The allure of the app marketplace even draws out traditional POS terminal makers such as VeriFone Systems Inc. to adopt the strategy, as embodied in the San Jose, Calif.-based company’s newly launched Carbon device.

“If you look at the current physical retail merchant, a large chunk of them are using terminals that are single-purpose for payments [only],” says Hitesh Anand, VeriFone vice president of commerce platform and mobile. Carbon Commerce Platform is a dual-screen POS system that incorporates a merchant-facing Android tablet with a consumer-facing display.

Carbon is visually similar to the dual-screen, Android-based device offered by Poynt Co. Poynt’s chief executive, Osama Bedier—former head of Google Wallet and longtime PayPal Holdings Inc. senior executive–launched the firm in late 2014 with $28 million in funding and subsequently disclosed preorders of 500,000 units for its Poynt Smart Terminal. Poynt did not respond to Digital Transactions inquiries.

How important is Carbon and its platform, called Engage, to VeriFone? In a December earnings call, Paul Galant, VeriFone chief executive, predicted between 5% and 10% of all VeriFone device sales will come through Engage by the end of fiscal 2017. He added 5 million terminals in the U.S. market remain to be upgraded for EMV chip cards. VeriFone is closely working with processor Vantiv Inc., which will be among the first to offer the Carbon service.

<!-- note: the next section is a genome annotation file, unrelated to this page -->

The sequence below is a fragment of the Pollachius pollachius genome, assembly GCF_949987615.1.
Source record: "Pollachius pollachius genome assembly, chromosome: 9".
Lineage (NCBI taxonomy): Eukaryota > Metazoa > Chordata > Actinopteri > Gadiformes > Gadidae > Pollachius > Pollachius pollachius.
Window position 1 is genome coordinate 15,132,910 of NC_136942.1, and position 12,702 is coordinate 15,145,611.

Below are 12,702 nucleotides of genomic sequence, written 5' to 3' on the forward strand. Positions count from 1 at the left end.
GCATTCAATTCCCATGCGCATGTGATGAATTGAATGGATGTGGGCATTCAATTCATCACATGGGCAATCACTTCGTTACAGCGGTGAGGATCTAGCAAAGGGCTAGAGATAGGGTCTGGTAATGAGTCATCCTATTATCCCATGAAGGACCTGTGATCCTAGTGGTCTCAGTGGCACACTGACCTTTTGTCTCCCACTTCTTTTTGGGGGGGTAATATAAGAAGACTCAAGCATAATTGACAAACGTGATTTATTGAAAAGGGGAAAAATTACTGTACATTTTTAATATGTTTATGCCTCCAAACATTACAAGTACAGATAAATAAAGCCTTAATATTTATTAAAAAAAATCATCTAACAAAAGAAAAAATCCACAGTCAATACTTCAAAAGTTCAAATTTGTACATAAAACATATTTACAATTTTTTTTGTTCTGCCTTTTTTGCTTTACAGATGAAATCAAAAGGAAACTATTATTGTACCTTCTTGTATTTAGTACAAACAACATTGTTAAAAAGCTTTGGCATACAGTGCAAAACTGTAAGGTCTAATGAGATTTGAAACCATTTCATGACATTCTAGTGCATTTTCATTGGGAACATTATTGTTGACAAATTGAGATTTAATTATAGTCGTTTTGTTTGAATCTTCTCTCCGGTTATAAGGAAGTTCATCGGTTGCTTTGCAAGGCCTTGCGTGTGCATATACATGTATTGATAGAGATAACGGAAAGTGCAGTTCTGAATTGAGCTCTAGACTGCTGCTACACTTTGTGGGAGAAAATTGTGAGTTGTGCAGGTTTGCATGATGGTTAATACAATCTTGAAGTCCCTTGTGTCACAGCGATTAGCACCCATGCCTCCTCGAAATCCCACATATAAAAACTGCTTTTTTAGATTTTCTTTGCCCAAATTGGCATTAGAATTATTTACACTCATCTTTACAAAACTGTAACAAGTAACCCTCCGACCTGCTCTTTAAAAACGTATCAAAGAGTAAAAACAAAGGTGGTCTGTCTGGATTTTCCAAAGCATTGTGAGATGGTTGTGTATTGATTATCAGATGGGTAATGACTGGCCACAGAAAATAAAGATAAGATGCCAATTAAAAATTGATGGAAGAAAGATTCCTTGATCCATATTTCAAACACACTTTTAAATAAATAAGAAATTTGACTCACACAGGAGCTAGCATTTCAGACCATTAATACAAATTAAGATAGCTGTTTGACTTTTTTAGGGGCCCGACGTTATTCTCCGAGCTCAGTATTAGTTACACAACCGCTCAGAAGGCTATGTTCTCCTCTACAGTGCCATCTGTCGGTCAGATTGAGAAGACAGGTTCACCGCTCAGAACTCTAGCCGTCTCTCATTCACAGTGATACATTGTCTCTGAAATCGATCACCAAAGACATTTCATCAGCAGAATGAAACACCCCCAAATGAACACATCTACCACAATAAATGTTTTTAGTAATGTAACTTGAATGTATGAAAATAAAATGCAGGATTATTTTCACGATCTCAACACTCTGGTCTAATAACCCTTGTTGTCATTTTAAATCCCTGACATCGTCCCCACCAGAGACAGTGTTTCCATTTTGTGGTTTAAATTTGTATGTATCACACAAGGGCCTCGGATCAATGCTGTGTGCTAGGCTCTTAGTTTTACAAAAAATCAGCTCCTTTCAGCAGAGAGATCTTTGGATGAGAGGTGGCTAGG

With few exceptions, VeriFone products are sold to merchants through other companies, such as processors, POS equipment distributors and independent sales organizations. Adding an app-based payment device made sense because it serves these sales partners, Anand says.

“In a digital store, consumers are given lots of options for services,” Anand says. “To enable similar services on a payment terminal is what we have built with the Carbon Commerce Platform.”

Merchants becoming accustomed to self-service can use the app marketplace to find additional tools, such as inventory management and employee scheduling, he says. “For the merchant, it becomes a discovery and deployment tool,” Anand says.

‘Richer Services’

Providing a POS app-store service is beneficial for payments companies wanting to enrich the products they offer small and mid-size businesses, says Thad Peterson, senior analyst with Boston-based Aite Group LLC, a payments consultancy.